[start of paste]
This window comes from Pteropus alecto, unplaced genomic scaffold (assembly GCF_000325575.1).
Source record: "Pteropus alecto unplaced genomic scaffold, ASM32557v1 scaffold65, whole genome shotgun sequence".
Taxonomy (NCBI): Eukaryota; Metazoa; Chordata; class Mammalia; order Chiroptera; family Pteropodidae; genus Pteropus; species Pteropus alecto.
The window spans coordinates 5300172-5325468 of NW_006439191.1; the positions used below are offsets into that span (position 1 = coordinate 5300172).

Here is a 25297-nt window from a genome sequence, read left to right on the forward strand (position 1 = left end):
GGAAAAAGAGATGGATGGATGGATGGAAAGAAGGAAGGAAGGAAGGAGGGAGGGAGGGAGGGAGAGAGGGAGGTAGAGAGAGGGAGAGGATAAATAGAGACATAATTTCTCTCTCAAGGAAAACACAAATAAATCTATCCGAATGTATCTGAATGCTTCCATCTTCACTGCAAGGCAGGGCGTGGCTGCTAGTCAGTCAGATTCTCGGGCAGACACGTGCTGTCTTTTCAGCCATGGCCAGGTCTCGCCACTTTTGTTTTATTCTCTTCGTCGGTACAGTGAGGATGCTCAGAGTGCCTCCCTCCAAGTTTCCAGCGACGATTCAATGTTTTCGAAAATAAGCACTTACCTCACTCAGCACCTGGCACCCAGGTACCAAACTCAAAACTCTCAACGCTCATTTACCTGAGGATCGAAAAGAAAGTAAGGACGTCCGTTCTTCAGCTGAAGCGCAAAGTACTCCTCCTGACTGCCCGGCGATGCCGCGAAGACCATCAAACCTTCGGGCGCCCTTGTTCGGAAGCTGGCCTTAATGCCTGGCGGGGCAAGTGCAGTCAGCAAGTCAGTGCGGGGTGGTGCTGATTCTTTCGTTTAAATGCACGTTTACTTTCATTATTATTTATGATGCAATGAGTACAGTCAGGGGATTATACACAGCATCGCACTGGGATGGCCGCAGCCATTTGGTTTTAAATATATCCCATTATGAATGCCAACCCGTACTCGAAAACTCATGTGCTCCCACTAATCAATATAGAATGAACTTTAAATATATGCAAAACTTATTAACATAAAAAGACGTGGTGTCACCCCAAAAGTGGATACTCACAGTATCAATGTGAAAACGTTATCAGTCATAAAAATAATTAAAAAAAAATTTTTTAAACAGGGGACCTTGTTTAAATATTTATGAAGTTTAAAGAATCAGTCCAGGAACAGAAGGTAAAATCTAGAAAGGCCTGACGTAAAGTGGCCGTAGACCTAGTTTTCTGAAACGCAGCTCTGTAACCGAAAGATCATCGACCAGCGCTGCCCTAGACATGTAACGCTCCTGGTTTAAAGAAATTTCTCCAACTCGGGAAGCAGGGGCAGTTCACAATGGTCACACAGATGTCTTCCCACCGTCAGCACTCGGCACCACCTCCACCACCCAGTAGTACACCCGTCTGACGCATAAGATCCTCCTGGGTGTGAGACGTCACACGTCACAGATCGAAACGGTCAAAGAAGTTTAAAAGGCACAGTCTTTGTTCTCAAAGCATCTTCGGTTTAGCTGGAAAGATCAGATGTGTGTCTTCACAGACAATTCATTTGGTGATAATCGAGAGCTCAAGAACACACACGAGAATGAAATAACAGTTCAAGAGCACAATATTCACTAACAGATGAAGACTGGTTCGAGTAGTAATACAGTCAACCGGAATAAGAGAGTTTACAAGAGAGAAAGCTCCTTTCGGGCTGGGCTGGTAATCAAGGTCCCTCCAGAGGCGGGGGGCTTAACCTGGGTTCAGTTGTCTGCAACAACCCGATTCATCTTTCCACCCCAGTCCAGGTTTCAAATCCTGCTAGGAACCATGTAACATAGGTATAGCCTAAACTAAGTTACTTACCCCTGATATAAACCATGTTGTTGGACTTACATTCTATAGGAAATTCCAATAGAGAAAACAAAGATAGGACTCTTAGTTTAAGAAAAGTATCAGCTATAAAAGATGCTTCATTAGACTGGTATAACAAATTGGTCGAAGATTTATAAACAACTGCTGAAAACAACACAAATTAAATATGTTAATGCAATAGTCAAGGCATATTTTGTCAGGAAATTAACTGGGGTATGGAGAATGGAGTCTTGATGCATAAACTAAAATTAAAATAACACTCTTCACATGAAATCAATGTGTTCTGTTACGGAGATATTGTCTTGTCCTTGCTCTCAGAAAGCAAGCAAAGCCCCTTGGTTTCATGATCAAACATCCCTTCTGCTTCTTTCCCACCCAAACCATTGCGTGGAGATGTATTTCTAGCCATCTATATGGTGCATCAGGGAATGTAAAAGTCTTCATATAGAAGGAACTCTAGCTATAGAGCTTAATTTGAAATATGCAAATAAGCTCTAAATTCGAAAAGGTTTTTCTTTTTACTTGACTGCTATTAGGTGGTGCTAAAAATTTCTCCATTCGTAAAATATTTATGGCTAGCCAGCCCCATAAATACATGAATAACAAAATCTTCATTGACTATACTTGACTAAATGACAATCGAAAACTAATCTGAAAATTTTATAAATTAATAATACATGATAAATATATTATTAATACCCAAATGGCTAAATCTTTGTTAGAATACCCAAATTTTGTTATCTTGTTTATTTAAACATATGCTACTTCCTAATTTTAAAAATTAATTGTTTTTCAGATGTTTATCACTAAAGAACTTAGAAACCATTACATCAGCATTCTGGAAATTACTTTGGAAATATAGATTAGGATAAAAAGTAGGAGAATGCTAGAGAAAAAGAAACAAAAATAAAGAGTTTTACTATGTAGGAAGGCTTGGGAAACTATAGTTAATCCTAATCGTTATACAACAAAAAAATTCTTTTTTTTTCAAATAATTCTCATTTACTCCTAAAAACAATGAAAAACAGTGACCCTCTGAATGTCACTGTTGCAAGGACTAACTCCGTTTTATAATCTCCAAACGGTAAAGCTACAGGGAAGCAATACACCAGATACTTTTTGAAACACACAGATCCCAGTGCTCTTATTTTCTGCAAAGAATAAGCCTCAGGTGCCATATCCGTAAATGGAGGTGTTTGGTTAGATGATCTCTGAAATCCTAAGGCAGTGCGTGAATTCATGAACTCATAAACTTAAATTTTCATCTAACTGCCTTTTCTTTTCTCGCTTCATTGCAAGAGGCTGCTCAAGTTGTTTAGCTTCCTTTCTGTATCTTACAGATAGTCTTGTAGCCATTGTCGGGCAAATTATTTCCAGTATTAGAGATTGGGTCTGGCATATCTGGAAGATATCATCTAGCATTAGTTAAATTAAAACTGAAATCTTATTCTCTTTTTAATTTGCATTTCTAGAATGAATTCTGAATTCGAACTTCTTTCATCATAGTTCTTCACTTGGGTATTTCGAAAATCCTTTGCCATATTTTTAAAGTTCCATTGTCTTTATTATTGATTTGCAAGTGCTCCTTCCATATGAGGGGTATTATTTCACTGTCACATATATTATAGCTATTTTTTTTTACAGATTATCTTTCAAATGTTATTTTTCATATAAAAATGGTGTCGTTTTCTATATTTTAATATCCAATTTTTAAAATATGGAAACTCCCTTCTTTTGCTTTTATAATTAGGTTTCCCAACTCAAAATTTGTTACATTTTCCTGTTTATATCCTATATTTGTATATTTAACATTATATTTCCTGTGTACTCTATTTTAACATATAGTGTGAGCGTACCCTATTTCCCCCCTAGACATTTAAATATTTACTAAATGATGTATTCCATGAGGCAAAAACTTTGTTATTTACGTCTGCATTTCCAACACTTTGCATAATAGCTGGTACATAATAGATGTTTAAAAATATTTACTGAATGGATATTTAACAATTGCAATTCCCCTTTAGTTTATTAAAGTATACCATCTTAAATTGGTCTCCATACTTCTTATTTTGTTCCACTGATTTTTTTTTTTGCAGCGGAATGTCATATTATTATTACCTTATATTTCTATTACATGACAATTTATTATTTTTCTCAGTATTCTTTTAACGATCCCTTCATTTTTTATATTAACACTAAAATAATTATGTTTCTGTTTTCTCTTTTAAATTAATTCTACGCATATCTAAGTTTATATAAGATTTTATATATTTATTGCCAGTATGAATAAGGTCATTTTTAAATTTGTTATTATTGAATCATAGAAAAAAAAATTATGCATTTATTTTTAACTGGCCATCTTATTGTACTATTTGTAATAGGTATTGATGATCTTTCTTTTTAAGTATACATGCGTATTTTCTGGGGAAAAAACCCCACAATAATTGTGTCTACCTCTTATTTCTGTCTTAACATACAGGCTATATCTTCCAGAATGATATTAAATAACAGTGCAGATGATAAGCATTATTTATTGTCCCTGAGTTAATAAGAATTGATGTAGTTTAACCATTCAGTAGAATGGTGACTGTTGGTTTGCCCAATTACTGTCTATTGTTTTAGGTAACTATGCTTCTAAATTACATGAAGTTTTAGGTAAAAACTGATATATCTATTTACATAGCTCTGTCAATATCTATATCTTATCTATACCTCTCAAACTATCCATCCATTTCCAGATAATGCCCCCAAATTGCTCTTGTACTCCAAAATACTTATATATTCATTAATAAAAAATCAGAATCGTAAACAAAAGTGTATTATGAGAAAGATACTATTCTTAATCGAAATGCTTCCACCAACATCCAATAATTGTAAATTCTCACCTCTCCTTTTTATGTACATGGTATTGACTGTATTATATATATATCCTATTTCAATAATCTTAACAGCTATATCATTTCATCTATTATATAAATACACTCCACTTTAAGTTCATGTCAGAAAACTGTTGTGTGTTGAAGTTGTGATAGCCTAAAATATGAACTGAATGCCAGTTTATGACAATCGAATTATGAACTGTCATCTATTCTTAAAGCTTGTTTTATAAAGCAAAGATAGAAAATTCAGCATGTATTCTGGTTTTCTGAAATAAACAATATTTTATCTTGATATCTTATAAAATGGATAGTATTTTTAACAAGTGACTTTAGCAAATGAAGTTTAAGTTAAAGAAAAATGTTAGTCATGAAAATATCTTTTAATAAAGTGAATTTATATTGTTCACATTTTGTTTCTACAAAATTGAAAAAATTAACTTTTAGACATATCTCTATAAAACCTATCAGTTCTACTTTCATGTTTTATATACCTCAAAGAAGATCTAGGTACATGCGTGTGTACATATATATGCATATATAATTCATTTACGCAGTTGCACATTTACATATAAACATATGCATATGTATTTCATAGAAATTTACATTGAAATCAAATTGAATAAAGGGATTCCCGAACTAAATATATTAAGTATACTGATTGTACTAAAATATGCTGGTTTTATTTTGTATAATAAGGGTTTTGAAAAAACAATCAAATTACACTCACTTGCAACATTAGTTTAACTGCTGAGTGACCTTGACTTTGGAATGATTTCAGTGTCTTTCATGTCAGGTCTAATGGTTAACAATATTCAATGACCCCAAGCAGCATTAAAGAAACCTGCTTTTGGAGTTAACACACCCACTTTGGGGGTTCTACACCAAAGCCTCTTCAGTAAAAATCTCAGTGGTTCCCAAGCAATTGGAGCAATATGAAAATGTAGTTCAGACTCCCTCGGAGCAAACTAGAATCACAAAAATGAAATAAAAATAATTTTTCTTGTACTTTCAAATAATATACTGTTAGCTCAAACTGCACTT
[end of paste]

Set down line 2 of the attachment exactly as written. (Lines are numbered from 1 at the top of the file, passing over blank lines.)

Source record: "Pteropus alecto unplaced genomic scaffold, ASM32557v1 scaffold65, whole genome shotgun sequence".